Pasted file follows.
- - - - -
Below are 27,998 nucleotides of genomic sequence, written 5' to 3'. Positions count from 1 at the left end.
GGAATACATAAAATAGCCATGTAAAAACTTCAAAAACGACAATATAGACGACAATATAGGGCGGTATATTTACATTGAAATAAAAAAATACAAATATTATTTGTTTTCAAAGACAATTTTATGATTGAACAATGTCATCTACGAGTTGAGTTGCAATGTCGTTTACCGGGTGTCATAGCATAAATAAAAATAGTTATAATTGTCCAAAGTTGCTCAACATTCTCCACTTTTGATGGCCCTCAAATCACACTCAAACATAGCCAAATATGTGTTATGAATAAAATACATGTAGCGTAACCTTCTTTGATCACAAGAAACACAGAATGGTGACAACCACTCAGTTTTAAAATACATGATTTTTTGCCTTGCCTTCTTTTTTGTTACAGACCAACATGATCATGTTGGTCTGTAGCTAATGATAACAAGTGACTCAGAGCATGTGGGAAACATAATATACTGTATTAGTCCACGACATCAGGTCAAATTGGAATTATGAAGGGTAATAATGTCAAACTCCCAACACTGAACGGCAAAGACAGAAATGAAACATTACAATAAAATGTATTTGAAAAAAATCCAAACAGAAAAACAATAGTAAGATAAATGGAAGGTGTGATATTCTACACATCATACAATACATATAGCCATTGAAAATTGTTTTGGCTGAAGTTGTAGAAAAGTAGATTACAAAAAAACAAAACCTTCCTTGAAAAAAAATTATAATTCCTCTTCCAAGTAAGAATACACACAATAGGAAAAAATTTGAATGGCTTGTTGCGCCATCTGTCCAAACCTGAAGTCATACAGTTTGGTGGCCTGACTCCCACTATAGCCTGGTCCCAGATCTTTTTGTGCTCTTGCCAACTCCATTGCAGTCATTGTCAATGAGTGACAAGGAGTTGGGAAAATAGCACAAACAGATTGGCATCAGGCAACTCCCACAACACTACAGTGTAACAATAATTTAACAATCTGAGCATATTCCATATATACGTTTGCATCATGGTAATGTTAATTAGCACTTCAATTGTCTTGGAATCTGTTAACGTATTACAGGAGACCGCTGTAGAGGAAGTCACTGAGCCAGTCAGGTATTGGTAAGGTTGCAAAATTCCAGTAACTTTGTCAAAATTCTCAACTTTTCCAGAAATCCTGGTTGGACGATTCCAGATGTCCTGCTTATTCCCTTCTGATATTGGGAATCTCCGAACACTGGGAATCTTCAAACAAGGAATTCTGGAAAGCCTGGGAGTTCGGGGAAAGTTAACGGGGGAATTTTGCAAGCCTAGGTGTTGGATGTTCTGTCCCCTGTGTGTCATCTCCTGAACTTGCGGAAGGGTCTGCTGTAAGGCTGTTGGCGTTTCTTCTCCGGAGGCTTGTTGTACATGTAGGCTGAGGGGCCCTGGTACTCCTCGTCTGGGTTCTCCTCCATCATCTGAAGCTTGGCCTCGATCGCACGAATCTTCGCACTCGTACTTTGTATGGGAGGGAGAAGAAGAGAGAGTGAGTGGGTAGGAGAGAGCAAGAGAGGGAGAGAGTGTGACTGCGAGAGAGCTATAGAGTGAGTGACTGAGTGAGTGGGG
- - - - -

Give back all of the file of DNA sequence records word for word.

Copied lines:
Below are 27,998 nucleotides of genomic sequence, written 5' to 3'. Positions count from 1 at the left end.
GGAATACATAAAATAGCCATGTAAAAACTTCAAAAACGACAATATAGACGACAATATAGGGCGGTATATTTACATTGAAATAAAAAAATACAAATATTATTTGTTTTCAAAGACAATTTTATGATTGAACAATGTCATCTACGAGTTGAGTTGCAATGTCGTTTACCGGGTGTCATAGCATAAATAAAAATAGTTATAATTGTCCAAAGTTGCTCAACATTCTCCACTTTTGATGGCCCTCAAATCACACTCAAACATAGCCAAATATGTGTTATGAATAAAATACATGTAGCGTAACCTTCTTTGATCACAAGAAACACAGAATGGTGACAACCACTCAGTTTTAAAATACATGATTTTTTGCCTTGCCTTCTTTTTTGTTACAGACCAACATGATCATGTTGGTCTGTAGCTAATGATAACAAGTGACTCAGAGCATGTGGGAAACATAATATACTGTATTAGTCCACGACATCAGGTCAAATTGGAATTATGAAGGGTAATAATGTCAAACTCCCAACACTGAACGGCAAAGACAGAAATGAAACATTACAATAAAATGTATTTGAAAAAAATCCAAACAGAAAAACAATAGTAAGATAAATGGAAGGTGTGATATTCTACACATCATACAATACATATAGCCATTGAAAATTGTTTTGGCTGAAGTTGTAGAAAAGTAGATTACAAAAAAACAAAACCTTCCTTGAAAAAAAATTATAATTCCTCTTCCAAGTAAGAATACACACAATAGGAAAAAATTTGAATGGCTTGTTGCGCCATCTGTCCAAACCTGAAGTCATACAGTTTGGTGGCCTGACTCCCACTATAGCCTGGTCCCAGATCTTTTTGTGCTCTTGCCAACTCCATTGCAGTCATTGTCAATGAGTGACAAGGAGTTGGGAAAATAGCACAAACAGATTGGCATCAGGCAACTCCCACAACACTACAGTGTAACAATAATTTAACAATCTGAGCATATTCCATATATACGTTTGCATCATGGTAATGTTAATTAGCACTTCAATTGTCTTGGAATCTGTTAACGTATTACAGGAGACCGCTGTAGAGGAAGTCACTGAGCCAGTCAGGTATTGGTAAGGTTGCAAAATTCCAGTAACTTTGTCAAAATTCTCAACTTTTCCAGAAATCCTGGTTGGACGATTCCAGATGTCCTGCTTATTCCCTTCTGATATTGGGAATCTCCGAACACTGGGAATCTTCAAACAAGGAATTCTGGAAAGCCTGGGAGTTCGGGGAAAGTTAACGGGGGAATTTTGCAAGCCTAGGTGTTGGATGTTCTGTCCCCTGTGTGTCATCTCCTGAACTTGCGGAAGGGTCTGCTGTAAGGCTGTTGGCGTTTCTTCTCCGGAGGCTTGTTGTACATGTAGGCTGAGGGGCCCTGGTACTCCTCGTCTGGGTTCTCCTCCATCATCTGAAGCTTGGCCTCGATCGCACGAATCTTCGCACTCGTACTTTGTATGGGAGGGAGAAGAAGAGAGAGTGAGTGGGTAGGAGAGAGCAAGAGAGGGAGAGAGTGTGACTGCGAGAGAGCTATAGAGTGAGTGACTGAGTGAGTGGGG